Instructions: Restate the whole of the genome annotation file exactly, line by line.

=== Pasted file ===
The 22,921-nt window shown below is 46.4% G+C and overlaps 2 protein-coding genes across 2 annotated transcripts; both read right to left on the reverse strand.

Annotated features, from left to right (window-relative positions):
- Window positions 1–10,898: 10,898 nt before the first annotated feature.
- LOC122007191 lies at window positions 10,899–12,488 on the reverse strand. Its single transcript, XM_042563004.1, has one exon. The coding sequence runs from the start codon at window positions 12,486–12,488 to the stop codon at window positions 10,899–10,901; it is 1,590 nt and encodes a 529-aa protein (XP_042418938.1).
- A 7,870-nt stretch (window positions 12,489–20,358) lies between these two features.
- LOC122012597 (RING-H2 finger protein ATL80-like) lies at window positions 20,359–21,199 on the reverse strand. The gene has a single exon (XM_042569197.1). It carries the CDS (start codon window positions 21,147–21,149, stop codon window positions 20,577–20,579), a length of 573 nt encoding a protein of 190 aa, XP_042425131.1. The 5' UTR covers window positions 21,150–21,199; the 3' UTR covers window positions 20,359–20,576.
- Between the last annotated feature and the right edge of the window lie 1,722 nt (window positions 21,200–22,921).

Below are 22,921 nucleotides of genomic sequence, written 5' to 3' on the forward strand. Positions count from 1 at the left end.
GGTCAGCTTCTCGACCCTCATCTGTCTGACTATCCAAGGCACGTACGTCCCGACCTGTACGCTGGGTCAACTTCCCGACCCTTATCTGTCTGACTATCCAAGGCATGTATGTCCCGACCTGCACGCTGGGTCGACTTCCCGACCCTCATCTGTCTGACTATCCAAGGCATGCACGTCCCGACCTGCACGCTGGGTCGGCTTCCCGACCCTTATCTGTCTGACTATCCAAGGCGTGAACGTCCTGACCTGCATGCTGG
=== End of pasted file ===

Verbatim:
The 22,921-nt window shown below is 46.4% G+C and overlaps 2 protein-coding genes across 2 annotated transcripts; both read right to left on the reverse strand.

Annotated features, from left to right (window-relative positions):
- Window positions 1–10,898: 10,898 nt before the first annotated feature.
- LOC122007191 lies at window positions 10,899–12,488 on the reverse strand. Its single transcript, XM_042563004.1, has one exon. The coding sequence runs from the start codon at window positions 12,486–12,488 to the stop codon at window positions 10,899–10,901; it is 1,590 nt and encodes a 529-aa protein (XP_042418938.1).
- A 7,870-nt stretch (window positions 12,489–20,358) lies between these two features.
- LOC122012597 (RING-H2 finger protein ATL80-like) lies at window positions 20,359–21,199 on the reverse strand. The gene has a single exon (XM_042569197.1). It carries the CDS (start codon window positions 21,147–21,149, stop codon window positions 20,577–20,579), a length of 573 nt encoding a protein of 190 aa, XP_042425131.1. The 5' UTR covers window positions 21,150–21,199; the 3' UTR covers window positions 20,359–20,576.
- Between the last annotated feature and the right edge of the window lie 1,722 nt (window positions 21,200–22,921).

Below are 22,921 nucleotides of genomic sequence, written 5' to 3' on the forward strand. Positions count from 1 at the left end.
GGTCAGCTTCTCGACCCTCATCTGTCTGACTATCCAAGGCACGTACGTCCCGACCTGTACGCTGGGTCAACTTCCCGACCCTTATCTGTCTGACTATCCAAGGCATGTATGTCCCGACCTGCACGCTGGGTCGACTTCCCGACCCTCATCTGTCTGACTATCCAAGGCATGCACGTCCCGACCTGCACGCTGGGTCGGCTTCCCGACCCTTATCTGTCTGACTATCCAAGGCGTGAACGTCCTGACCTGCATGCTGG